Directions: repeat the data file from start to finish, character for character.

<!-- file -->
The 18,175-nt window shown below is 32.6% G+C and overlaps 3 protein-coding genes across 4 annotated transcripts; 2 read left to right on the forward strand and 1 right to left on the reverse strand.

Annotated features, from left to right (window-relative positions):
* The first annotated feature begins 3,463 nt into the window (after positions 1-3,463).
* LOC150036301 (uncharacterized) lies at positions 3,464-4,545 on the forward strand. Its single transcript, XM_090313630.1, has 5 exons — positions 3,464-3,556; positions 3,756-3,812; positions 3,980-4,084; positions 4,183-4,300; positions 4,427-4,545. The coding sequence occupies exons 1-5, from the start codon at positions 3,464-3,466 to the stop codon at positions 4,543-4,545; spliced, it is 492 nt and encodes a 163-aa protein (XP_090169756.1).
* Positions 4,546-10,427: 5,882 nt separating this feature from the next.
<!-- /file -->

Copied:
The 18,175-nt window shown below is 32.6% G+C and overlaps 3 protein-coding genes across 4 annotated transcripts; 2 read left to right on the forward strand and 1 right to left on the reverse strand.

Annotated features, from left to right (window-relative positions):
* The first annotated feature begins 3,463 nt into the window (after positions 1-3,463).
* LOC150036301 (uncharacterized) lies at positions 3,464-4,545 on the forward strand. Its single transcript, XM_090313630.1, has 5 exons — positions 3,464-3,556; positions 3,756-3,812; positions 3,980-4,084; positions 4,183-4,300; positions 4,427-4,545. The coding sequence occupies exons 1-5, from the start codon at positions 3,464-3,466 to the stop codon at positions 4,543-4,545; spliced, it is 492 nt and encodes a 163-aa protein (XP_090169756.1).
* Positions 4,546-10,427: 5,882 nt separating this feature from the next.